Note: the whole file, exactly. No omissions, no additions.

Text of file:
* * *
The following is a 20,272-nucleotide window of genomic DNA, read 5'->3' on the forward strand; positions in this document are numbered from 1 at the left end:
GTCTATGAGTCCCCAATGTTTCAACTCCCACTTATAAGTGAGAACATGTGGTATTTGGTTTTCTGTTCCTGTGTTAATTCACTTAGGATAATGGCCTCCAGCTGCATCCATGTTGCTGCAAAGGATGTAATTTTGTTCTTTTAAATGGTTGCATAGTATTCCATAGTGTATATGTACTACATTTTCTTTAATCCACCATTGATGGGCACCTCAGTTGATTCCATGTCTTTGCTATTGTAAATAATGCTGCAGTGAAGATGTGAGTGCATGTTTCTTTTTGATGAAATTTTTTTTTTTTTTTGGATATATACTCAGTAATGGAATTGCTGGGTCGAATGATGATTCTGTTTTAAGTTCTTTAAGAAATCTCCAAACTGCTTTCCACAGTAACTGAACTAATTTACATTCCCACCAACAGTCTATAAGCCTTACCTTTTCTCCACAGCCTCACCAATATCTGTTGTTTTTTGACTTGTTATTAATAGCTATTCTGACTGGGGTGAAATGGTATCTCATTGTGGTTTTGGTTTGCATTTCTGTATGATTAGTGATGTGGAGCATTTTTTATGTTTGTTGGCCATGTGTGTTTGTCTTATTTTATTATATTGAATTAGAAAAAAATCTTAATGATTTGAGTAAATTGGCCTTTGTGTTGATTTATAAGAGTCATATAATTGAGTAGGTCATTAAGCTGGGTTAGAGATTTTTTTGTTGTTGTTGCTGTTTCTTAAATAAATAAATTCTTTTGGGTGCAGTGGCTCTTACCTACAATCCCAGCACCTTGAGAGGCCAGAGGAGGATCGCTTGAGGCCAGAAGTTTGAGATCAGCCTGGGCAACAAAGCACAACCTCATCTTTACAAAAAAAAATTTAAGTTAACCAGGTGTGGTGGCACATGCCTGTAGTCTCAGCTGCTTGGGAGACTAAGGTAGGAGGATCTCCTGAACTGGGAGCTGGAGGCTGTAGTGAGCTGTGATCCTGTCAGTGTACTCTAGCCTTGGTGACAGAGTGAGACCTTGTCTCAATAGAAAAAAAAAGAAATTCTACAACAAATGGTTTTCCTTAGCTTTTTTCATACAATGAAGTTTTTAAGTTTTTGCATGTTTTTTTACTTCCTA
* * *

The following is a 20,272-nucleotide window of genomic DNA, read 5'->3' on the forward strand; positions in this document are numbered from 1 at the left end:
GTCTATGAGTCCCCAATGTTTCAACTCCCACTTATAAGTGAGAACATGTGGTATTTGGTTTTCTGTTCCTGTGTTAATTCACTTAGGATAATGGCCTCCAGCTGCATCCATGTTGCTGCAAAGGATGTAATTTTGTTCTTTTAAATGGTTGCATAGTATTCCATAGTGTATATGTACTACATTTTCTTTAATCCACCATTGATGGGCACCTCAGTTGATTCCATGTCTTTGCTATTGTAAATAATGCTGCAGTGAAGATGTGAGTGCATGTTTCTTTTTGATGAAATTTTTTTTTTTTTTTGGATATATACTCAGTAATGGAATTGCTGGGTCGAATGATGATTCTGTTTTAAGTTCTTTAAGAAATCTCCAAACTGCTTTCCACAGTAACTGAACTAATTTACATTCCCACCAACAGTCTATAAGCCTTACCTTTTCTCCACAGCCTCACCAATATCTGTTGTTTTTTGACTTGTTATTAATAGCTATTCTGACTGGGGTGAAATGGTATCTCATTGTGGTTTTGGTTTGCATTTCTGTATGATTAGTGATGTGGAGCATTTTTTATGTTTGTTGGCCATGTGTGTTTGTCTTATTTTATTATATTGAATTAGAAAAAAATCTTAATGATTTGAGTAAATTGGCCTTTGTGTTGATTTATAAGAGTCATATAATTGAGTAGGTCATTAAGCTGGGTTAGAGATTTTTTTGTTGTTGTTGCTGTTTCTTAAATAAATAAATTCTTTTGGGTGCAGTGGCTCTTACCTACAATCCCAGCACCTTGAGAGGCCAGAGGAGGATCGCTTGAGGCCAGAAGTTTGAGATCAGCCTGGGCAACAAAGCACAACCTCATCTTTACAAAAAAAAATTTAAGTTAACCAGGTGTGGTGGCACATGCCTGTAGTCTCAGCTGCTTGGGAGACTAAGGTAGGAGGATCTCCTGAACTGGGAGCTGGAGGCTGTAGTGAGCTGTGATCCTGTCAGTGTACTCTAGCCTTGGTGACAGAGTGAGACCTTGTCTCAATAGAAAAAAAAAGAAATTCTACAACAAATGGTTTTCCTTAGCTTTTTTCATACAATGAAGTTTTTAAGTTTTTGCATGTTTTTTTACTTCCTA